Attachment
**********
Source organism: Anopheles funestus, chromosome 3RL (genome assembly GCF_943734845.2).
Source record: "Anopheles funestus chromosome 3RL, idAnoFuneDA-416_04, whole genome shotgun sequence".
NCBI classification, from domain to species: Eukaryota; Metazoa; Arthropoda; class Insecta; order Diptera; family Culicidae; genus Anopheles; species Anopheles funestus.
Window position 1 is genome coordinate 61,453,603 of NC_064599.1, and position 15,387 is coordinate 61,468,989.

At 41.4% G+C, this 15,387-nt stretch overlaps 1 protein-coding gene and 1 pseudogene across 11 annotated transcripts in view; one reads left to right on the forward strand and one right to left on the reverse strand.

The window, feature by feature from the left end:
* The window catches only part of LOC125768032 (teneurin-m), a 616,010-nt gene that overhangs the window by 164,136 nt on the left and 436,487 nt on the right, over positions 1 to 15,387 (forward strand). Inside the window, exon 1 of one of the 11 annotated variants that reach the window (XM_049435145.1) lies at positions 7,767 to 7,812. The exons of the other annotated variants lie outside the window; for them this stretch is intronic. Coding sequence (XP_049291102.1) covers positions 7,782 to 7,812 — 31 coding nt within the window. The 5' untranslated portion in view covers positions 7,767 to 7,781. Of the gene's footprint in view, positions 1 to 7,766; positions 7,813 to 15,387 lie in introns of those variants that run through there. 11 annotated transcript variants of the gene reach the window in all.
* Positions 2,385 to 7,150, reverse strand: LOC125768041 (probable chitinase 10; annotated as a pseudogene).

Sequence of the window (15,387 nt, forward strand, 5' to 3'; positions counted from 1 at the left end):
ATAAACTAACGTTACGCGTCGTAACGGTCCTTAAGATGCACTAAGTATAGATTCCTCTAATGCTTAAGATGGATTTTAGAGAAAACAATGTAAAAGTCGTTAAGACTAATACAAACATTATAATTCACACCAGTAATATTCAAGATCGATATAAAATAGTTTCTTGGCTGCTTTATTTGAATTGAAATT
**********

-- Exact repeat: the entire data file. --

Source organism: Anopheles funestus, chromosome 3RL (genome assembly GCF_943734845.2).
Source record: "Anopheles funestus chromosome 3RL, idAnoFuneDA-416_04, whole genome shotgun sequence".
NCBI classification, from domain to species: Eukaryota; Metazoa; Arthropoda; class Insecta; order Diptera; family Culicidae; genus Anopheles; species Anopheles funestus.
Window position 1 is genome coordinate 61,453,603 of NC_064599.1, and position 15,387 is coordinate 61,468,989.

At 41.4% G+C, this 15,387-nt stretch overlaps 1 protein-coding gene and 1 pseudogene across 11 annotated transcripts in view; one reads left to right on the forward strand and one right to left on the reverse strand.

The window, feature by feature from the left end:
* The window catches only part of LOC125768032 (teneurin-m), a 616,010-nt gene that overhangs the window by 164,136 nt on the left and 436,487 nt on the right, over positions 1 to 15,387 (forward strand). Inside the window, exon 1 of one of the 11 annotated variants that reach the window (XM_049435145.1) lies at positions 7,767 to 7,812. The exons of the other annotated variants lie outside the window; for them this stretch is intronic. Coding sequence (XP_049291102.1) covers positions 7,782 to 7,812 — 31 coding nt within the window. The 5' untranslated portion in view covers positions 7,767 to 7,781. Of the gene's footprint in view, positions 1 to 7,766; positions 7,813 to 15,387 lie in introns of those variants that run through there. 11 annotated transcript variants of the gene reach the window in all.
* Positions 2,385 to 7,150, reverse strand: LOC125768041 (probable chitinase 10; annotated as a pseudogene).

Sequence of the window (15,387 nt, forward strand, 5' to 3'; positions counted from 1 at the left end):
ATAAACTAACGTTACGCGTCGTAACGGTCCTTAAGATGCACTAAGTATAGATTCCTCTAATGCTTAAGATGGATTTTAGAGAAAACAATGTAAAAGTCGTTAAGACTAATACAAACATTATAATTCACACCAGTAATATTCAAGATCGATATAAAATAGTTTCTTGGCTGCTTTATTTGAATTGAAATT